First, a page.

This Farm Safety Week, the National Farmers’ Federation is urging farmers to take stock of what safety means to all farm participants whatever their age.
“Agriculture and rural life represent a lifestyle second to none. On farms across Australia it’s common for multiple generations to be working and living alongside each other,” NFF CEO Tony Mahar said.
“The NFF welcomes Farmsafe Australia’s efforts to ensure all farmers have access to information that keeps themselves, their kids and their grandchildren safe and healthy.
Themed ‘Farm Safety Through The Ages – From 2-92’, throughout this year’s Farm Safety Week, Farmsafe Australia will highlight the key safety issues and risks that are most prevalent throughout the different life stages of a farmer, with the aim of reducing the risk of injury, illness and fatalities so commonly associated with agriculture.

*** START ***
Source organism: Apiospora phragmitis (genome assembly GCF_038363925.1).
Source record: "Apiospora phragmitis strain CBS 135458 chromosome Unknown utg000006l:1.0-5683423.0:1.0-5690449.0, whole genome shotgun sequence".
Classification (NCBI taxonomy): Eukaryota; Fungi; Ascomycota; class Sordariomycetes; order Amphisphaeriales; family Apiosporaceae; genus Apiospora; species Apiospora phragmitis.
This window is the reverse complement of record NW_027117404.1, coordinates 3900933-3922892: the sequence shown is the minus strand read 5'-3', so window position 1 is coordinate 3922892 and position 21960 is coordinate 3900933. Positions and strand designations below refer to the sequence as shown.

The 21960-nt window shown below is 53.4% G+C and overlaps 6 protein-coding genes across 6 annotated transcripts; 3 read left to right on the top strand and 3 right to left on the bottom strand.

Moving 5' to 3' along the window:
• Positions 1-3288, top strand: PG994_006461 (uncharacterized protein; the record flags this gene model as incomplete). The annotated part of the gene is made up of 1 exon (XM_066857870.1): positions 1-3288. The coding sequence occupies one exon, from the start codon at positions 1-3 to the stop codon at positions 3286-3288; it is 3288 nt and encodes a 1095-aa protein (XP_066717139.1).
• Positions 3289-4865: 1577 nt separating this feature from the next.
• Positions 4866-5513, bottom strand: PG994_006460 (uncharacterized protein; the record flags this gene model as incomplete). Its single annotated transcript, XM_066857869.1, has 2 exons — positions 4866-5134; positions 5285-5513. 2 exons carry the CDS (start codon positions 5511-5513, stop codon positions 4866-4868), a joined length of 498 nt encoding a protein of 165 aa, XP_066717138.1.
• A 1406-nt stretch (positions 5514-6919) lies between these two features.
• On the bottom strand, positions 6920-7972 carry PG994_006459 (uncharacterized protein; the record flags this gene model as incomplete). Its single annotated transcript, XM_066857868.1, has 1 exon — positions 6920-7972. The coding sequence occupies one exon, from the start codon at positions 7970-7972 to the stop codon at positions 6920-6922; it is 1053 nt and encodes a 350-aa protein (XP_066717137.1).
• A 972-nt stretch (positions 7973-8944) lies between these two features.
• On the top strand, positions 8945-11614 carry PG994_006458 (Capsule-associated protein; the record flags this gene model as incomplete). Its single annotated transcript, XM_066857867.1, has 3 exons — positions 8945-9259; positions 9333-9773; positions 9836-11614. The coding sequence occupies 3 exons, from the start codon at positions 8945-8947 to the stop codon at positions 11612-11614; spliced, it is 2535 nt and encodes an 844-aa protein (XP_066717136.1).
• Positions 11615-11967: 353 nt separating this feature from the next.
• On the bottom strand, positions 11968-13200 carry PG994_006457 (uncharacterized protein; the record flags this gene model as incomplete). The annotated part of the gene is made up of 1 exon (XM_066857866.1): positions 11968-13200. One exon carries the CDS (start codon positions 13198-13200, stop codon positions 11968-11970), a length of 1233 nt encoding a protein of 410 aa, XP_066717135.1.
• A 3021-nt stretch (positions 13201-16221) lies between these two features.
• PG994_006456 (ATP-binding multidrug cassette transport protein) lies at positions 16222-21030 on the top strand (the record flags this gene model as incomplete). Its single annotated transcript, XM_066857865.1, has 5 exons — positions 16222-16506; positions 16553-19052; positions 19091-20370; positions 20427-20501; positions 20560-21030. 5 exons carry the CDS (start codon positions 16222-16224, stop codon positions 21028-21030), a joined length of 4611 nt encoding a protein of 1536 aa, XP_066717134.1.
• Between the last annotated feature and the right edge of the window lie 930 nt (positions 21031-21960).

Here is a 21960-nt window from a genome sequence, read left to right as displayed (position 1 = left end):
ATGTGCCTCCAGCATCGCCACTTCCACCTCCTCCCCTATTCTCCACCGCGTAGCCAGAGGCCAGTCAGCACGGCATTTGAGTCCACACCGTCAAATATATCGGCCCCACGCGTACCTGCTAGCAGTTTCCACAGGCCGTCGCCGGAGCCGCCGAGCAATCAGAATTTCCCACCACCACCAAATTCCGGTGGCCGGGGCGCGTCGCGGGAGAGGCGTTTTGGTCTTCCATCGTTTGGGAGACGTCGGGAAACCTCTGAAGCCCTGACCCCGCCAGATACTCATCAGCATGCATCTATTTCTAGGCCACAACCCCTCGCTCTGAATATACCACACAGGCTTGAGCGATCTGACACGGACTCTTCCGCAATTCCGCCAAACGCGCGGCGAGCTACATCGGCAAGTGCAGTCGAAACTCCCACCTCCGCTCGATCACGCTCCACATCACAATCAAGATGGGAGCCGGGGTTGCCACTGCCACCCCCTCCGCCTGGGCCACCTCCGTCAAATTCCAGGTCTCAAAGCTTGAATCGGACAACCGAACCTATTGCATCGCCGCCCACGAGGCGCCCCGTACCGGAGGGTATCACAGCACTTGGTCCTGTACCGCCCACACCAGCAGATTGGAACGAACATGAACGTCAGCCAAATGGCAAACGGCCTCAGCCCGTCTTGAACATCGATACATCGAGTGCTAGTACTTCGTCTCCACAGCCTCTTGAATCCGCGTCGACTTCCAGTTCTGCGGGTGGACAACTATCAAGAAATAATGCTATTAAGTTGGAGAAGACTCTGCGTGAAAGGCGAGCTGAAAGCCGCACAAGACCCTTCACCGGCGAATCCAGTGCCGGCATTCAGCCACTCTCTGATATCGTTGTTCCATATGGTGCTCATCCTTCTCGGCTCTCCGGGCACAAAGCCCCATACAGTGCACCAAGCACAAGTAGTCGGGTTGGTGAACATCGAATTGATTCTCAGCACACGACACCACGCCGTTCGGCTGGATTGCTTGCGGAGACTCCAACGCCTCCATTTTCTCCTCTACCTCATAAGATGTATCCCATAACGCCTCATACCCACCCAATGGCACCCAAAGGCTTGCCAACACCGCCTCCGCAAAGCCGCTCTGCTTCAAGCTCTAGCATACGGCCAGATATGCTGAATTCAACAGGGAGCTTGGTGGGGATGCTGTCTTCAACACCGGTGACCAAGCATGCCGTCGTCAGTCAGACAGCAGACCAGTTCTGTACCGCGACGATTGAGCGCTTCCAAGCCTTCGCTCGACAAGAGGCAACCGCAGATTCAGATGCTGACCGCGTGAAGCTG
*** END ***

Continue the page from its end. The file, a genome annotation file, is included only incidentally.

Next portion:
Research commissioned by Farm Safe Australia in 2020 revealed agriculture was again ranked as the second most dangerous industry to work in by rate of fatalities, with those over the age of 50 most at risk from farm-related injuries or fatalities.
“The NFF is pleased to support Farmsafe Australia in tackling this distressing trend by asking communities to take greater responsibility in promoting safety issues in all rural areas.”
Mr Mahar said people were a farms’ most precious resource and putting in place measures to make the farm workplace and home safer was of paramount importance.
“It is not about restricting families who live and work on farms, it’s about embracing everything a life lived on the farm can offer, while minimising the risk of injury.
“We welcome and support Farmsafe Australia’s focus on making safer farms an intergenerational topic of conversation in every rural community.
The NFF’s $100 billion Roadmap includes a goal for zero farm fatalities by 2030.
“This is the most important goal in the Roadmap and to achieve it we all have a responsibility to create an on-farm culture that results in a dramatically reducing farm workplace injuries, may of which can be life-altering and some, tragically, life ending,” Mr Mahar said.
For more information visit www.farmsafe.org.au